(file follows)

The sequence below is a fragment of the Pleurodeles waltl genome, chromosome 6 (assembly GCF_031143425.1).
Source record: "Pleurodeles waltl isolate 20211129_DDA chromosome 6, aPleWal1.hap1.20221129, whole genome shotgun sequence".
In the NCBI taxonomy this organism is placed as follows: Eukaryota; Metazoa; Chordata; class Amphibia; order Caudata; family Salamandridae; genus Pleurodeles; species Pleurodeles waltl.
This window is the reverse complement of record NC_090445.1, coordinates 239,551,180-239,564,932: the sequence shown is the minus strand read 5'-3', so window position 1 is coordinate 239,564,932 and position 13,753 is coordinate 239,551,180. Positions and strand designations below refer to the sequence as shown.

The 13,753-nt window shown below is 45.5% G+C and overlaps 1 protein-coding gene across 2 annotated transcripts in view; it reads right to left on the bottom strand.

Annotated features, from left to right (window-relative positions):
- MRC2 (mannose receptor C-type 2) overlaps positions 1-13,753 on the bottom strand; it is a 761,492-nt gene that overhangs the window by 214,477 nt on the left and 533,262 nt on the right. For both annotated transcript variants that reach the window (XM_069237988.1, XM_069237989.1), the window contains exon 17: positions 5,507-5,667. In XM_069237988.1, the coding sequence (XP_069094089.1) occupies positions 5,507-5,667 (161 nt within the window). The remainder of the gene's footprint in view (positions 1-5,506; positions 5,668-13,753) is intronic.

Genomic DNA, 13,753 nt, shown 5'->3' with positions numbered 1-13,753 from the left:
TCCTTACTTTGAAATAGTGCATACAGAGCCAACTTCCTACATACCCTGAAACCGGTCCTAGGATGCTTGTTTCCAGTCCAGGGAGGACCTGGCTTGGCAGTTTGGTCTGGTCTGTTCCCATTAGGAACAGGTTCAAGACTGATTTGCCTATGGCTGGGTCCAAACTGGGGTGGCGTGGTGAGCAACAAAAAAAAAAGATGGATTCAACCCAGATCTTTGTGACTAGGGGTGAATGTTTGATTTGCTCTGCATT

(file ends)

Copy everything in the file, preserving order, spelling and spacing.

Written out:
The sequence below is a fragment of the Pleurodeles waltl genome, chromosome 6 (assembly GCF_031143425.1).
Source record: "Pleurodeles waltl isolate 20211129_DDA chromosome 6, aPleWal1.hap1.20221129, whole genome shotgun sequence".
In the NCBI taxonomy this organism is placed as follows: Eukaryota; Metazoa; Chordata; class Amphibia; order Caudata; family Salamandridae; genus Pleurodeles; species Pleurodeles waltl.
This window is the reverse complement of record NC_090445.1, coordinates 239,551,180-239,564,932: the sequence shown is the minus strand read 5'-3', so window position 1 is coordinate 239,564,932 and position 13,753 is coordinate 239,551,180. Positions and strand designations below refer to the sequence as shown.

The 13,753-nt window shown below is 45.5% G+C and overlaps 1 protein-coding gene across 2 annotated transcripts in view; it reads right to left on the bottom strand.

Annotated features, from left to right (window-relative positions):
- MRC2 (mannose receptor C-type 2) overlaps positions 1-13,753 on the bottom strand; it is a 761,492-nt gene that overhangs the window by 214,477 nt on the left and 533,262 nt on the right. For both annotated transcript variants that reach the window (XM_069237988.1, XM_069237989.1), the window contains exon 17: positions 5,507-5,667. In XM_069237988.1, the coding sequence (XP_069094089.1) occupies positions 5,507-5,667 (161 nt within the window). The remainder of the gene's footprint in view (positions 1-5,506; positions 5,668-13,753) is intronic.

Genomic DNA, 13,753 nt, shown 5'->3' with positions numbered 1-13,753 from the left:
TCCTTACTTTGAAATAGTGCATACAGAGCCAACTTCCTACATACCCTGAAACCGGTCCTAGGATGCTTGTTTCCAGTCCAGGGAGGACCTGGCTTGGCAGTTTGGTCTGGTCTGTTCCCATTAGGAACAGGTTCAAGACTGATTTGCCTATGGCTGGGTCCAAACTGGGGTGGCGTGGTGAGCAACAAAAAAAAAAGATGGATTCAACCCAGATCTTTGTGACTAGGGGTGAATGTTTGATTTGCTCTGCATT